A few years ago, on the invitation from a friend, I attended a Pandora launch party at some swanky Chicago club/bar. At the time, I had never heard of Pandora and was more interested in trying the finger foods and guzzling down some free alcohol. After a little bit of mingling, Pandora CTO Tom Conrad got up and delivered a few words explaining what Pandora was and why he thought it would revolutionize the way we listened to and discovered music.
Now, many years later, there’s no denying that Conrad was 100% right. Pandora lets users create their own music stations that dynamically “learn” a users musical tastes by constantly updating what songs are streamed based on songs that a user has previously indicated he likes or doesn’t like. I myself owe Pandora a debt of gratitude for introducing me to countless numbers of musical artists that I’d, most likely, would have never otherwise found on my own. In a relatively short period of time, Pandora has morphed into a mainstream service, bolstered in a tangible way by the introduction of the iPhone and the iTunes App Store.
Pandora founder Tim Westergren has said that the iPhone helped the music recommendation service increase its daily number of new subscribers from 20,000 a day to 40,000 a day. Moreover, less than a year since hitting the iTunes App Store, Pandora mobile had already hit over 2 million registered iPhone users. Pandora has also had a seemingly close relationship with Apple, and have taken the stage a few times at various Apple media events to showcase new iOS features such as multitasking.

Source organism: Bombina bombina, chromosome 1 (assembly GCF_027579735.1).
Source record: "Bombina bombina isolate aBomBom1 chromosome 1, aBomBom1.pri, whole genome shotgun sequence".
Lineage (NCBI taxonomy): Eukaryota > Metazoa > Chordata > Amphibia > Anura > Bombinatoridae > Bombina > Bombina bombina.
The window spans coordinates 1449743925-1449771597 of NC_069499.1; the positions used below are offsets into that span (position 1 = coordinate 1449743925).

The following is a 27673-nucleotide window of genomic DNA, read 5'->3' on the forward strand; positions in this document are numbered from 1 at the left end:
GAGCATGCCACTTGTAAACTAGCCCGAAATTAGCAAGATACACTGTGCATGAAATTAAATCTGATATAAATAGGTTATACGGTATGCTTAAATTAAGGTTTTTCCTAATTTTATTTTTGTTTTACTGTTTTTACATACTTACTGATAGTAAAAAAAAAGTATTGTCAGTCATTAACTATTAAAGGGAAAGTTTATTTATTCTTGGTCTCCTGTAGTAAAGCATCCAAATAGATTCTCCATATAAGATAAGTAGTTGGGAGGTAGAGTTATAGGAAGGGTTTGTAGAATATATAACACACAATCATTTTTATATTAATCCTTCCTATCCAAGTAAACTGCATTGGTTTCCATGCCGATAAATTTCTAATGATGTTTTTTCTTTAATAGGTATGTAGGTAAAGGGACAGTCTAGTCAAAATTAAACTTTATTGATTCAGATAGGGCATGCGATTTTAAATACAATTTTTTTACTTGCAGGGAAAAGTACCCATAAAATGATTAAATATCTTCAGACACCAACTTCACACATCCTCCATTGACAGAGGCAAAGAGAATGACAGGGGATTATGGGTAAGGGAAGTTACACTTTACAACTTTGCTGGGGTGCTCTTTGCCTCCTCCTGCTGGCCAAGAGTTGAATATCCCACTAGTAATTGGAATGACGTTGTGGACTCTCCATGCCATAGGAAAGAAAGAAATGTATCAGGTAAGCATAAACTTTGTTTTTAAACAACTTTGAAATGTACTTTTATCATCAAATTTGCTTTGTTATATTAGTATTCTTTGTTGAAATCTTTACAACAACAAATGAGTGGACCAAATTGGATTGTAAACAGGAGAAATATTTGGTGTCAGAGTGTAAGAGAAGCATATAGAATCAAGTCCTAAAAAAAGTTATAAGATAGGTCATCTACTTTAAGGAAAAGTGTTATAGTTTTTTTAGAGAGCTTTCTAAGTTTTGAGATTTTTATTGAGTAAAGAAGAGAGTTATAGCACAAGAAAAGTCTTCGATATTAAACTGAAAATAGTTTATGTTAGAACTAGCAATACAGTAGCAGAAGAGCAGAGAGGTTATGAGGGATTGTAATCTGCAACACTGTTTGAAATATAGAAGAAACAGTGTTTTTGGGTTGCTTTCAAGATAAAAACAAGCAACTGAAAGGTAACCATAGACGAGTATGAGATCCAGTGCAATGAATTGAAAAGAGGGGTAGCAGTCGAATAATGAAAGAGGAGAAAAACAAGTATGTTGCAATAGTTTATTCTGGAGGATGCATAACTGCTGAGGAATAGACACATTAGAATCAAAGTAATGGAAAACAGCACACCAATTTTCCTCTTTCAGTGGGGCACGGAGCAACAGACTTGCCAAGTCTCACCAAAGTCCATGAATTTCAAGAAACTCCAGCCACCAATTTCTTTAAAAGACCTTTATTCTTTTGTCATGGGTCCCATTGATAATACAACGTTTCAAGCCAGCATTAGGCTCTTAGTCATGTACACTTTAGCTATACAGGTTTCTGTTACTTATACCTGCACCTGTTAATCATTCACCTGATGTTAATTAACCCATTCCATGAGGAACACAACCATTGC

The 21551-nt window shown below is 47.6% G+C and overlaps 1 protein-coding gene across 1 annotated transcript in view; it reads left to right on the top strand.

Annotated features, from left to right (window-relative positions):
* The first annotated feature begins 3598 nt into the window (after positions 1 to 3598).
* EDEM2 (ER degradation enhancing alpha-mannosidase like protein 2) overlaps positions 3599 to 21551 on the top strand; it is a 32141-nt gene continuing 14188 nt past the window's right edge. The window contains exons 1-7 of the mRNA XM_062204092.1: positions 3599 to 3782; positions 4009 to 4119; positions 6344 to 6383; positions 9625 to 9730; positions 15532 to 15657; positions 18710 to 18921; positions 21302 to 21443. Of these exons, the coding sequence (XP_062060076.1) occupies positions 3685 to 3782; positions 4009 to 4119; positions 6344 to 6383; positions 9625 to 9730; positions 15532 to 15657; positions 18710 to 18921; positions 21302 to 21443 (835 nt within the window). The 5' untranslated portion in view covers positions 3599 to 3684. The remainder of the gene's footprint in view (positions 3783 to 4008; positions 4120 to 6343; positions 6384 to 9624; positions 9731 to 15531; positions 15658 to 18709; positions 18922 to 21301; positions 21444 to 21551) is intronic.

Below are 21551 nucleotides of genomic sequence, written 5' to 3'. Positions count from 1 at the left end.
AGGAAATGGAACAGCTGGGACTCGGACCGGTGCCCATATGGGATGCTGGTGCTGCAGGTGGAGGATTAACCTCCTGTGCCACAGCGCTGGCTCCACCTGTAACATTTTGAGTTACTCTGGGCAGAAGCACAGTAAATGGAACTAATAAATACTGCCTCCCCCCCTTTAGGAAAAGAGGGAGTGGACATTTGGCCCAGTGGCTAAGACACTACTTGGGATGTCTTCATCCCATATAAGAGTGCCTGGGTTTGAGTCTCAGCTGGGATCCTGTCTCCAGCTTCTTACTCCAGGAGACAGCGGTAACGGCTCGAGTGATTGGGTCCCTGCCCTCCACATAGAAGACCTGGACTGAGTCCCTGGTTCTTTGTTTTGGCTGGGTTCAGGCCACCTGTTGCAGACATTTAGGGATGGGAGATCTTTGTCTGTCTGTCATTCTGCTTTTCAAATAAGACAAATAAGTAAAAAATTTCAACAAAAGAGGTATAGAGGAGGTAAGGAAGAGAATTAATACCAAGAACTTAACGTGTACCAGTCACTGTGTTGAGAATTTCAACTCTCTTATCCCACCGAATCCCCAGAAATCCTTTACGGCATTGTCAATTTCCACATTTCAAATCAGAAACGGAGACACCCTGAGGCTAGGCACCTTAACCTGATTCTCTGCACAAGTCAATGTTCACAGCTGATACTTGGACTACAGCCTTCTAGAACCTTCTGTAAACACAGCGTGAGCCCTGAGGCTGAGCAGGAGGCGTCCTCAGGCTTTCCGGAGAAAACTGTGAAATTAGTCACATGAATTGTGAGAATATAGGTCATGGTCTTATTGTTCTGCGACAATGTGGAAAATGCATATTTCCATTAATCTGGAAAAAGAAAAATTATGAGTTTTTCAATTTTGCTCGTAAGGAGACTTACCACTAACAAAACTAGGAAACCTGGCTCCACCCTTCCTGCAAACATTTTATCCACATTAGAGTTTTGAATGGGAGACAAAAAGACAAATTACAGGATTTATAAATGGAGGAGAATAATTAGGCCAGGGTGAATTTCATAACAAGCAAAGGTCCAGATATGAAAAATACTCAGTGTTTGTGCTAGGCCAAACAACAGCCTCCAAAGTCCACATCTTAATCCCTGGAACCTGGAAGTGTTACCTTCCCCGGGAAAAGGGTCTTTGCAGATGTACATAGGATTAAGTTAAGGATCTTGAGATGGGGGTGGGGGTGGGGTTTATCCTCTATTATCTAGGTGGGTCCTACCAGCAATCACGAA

And with Pandora continuing to grow, the company has tapped Morgan Stanley and J.P. Morgan to help them file an IPO, most likely sometime in mid-2011. As such, the company this past Friday filed an SEC S-1 form chock full of interesting information about the company.
During the first 9 months of 2010, Pandora had revenues of $90 million but still reported a loss of $328,000. In the previous year, Pandora lost $16.7 million on revenue of $55 million. So in one year’s time, Pandora was able to add $35 million+ to their bottom line while also running their business more efficiently.
So where is Pandora’s revenue coming from? Advertising mostly – 86% to be exact. The rest of Pandora’s revenue is derived from subscriptions.
Pandora also notes that it houses 800,000 songs from 80,000 artists while currently boasting over 80 million registered users, up from 46 million during the same period a year-ago and 22 million in 2009. That’s over 209% subscriber growth in two years, not too shabby. But if you’re looking to get in on this IPO action, just remember that the company has yet to turn a profit just yet and has an accumulated debt of $83.9 million.